It isn't difficult to figure out how to join two garden hoses together if they already have standard fittings; you just screw the male connector of one hose into the female connector of the other. What can be problematic is doing this while the water is running. Moreover, joining hoses is also more difficult if one or both of them lack the requisite screw-on connectors. You can find parts to solve both connection problems at any garden center, and it's easy to modify your hoses yourself.
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Installing Hose Connectors
Garden hoses come with a male and female hose thread connector, and if you have to cut one or both of them off for some reason, you can always install new ones. Each connector comes with a 3/4-inch male or female hose thread connection, a barbed rod designed to fit inside a 3/4-, 5/8- or 1/2-inch hose and a crimp ring with screws for tightening it. To install a connector on a hose:
Things You'll Need
- Cut the end of the hose straight with a utility knife.
- Force the barbed rod into the the hose until the end of the hose is flush with the connector.
- Fit the crimp ring around the end of the hose and join the two halves with the screws provided.
- Tighten the screws with a screwdriver to make the connection leak-proof.
You don't have to install connectors on the ends of a pair of hoses you want to join. You can join them instead with a coupler, which consists of a barbed rod that fits inside both hoses and a pair of rings for crimping the each hose onto the rod. Installation is identical to that for for installing a connector. You can use a coupler to join two hoses only if they have the same diameter.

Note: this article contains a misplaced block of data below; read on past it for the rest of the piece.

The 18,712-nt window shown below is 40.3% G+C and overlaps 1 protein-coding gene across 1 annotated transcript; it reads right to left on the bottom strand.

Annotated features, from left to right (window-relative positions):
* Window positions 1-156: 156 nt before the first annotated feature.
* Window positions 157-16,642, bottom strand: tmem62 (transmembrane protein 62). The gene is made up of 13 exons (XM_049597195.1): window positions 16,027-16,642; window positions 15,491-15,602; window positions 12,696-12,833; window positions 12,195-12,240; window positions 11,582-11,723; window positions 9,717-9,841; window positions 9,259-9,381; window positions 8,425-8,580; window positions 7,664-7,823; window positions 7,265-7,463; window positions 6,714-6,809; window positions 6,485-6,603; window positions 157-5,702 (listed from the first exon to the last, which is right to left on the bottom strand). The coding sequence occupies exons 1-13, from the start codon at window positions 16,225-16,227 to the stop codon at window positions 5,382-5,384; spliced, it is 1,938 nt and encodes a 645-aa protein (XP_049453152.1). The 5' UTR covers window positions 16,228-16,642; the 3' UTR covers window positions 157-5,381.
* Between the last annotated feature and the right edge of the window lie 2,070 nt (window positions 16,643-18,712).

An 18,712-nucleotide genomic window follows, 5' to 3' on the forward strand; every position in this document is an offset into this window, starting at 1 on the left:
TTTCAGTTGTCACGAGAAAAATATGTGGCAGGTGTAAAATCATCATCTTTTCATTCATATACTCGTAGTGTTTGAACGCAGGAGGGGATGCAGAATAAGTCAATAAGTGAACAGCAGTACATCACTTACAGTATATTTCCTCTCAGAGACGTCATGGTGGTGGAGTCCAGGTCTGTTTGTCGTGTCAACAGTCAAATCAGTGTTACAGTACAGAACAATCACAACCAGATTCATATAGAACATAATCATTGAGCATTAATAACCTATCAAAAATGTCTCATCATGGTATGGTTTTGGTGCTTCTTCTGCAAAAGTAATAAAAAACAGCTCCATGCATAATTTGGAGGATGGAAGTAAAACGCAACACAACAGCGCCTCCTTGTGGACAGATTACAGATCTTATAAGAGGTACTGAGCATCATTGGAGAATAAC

Installing and Using Quick Connectors
If you're working out in the field with a long hose and need to quickly connect a second hose while the water is running, you may find the task difficult, and you'll probably get soaked in the process. A simple solution is to buy a pair of quick-connect adapters -- one male and one female -- and screw them to the existing hose connectors. Once you've installed these connectors, joining the hoses is simple:
- Pull the spring-loaded ring on the female connector back.
- Insert the male connector into the female one and push it in all the way.
- Release the ring on the female connector to lock the two halves together.
Separate the hoses by reversing the procedure for joining them. If you want to revert to the standard hose connections, simply unscrew and remove the quick-connect adapters.
Chris Deziel is a contractor, builder and general fix-it pro who has been active in the construction trades for 40 years. He has degrees in science and humanities and years of teaching experience. An avid craftsman and musician, Deziel began writing on home improvement topics in 2010. He worked as an expert consultant with eHow Now and Pro Referral -- a Home Depot site. A DIYer by nature, Deziel regularly shares tips and tricks for a better home and garden at Hunker and Family Handyman.